Nutritional composition and energy value of different types of beer and cider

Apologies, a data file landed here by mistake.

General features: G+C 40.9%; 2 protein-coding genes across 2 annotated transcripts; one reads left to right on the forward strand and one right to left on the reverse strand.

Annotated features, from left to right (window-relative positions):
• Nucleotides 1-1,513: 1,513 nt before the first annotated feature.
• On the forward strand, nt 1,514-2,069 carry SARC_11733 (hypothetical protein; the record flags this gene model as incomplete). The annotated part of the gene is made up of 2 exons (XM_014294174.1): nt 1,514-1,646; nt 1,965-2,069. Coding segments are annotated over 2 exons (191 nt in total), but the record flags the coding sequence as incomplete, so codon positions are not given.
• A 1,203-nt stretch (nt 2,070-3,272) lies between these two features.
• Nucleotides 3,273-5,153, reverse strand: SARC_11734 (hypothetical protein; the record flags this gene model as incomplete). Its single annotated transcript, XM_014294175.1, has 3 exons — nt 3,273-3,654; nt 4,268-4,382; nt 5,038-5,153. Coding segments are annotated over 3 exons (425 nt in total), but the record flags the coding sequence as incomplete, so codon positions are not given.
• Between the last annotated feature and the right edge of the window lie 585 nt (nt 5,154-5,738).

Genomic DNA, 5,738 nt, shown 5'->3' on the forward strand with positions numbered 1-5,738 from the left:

Consumers are increasingly interested in the nutritional composition of food and beverages, including beer. Therefore, nutritional values of beer became an integral part of the beer label information. It specifies, in particular, the energy value stipulated by law for beer with alcohol content lower than 1.2% vol.; in some cases also the concentration of carbohydrates, particularly sugars, proteins and salt. This work is a brief practical review of nutritional composition and energy value of different beer types and discusses the contribution of individual nutrients and alcohol to the total energy value. These values were measured in 172 samples of beer (24 pale lagers with the original gravity (OG) ranging from 9.00-10.99%, 45 pale lagers with the OG ranging from 11.00-12.99%, 18 dark lagers with the OG ranging from 11.00-12.99%, 9 special beers with the OG higher than 13%, 31 non-alcoholic beers, 19 beer-mixes, and 26 ciders). The highest average energy value was measured with light special beer (215 kJ/100 mL), cider (208 kJ/100 mL), and dark lager (181 kJ/100 mL). The average value of a standard Pils lager is 175 kJ/100 mL and 144 kJ/100 mL for beers with OG 9.00-10.99% and 11.00-12.99%, respectively. The lowest energy value is measured in non-alcoholic beer (75 kJ/100 mL). In common lagers, alcohol mostly contributes up to 60% to the total energy value, while the energy value of non-alcoholic beer is formed especially by carbohydrates (about 90%). The concentration of salt (sodium) is very low in beer (about 4 mg/100 mL) in comparison with the other food in general.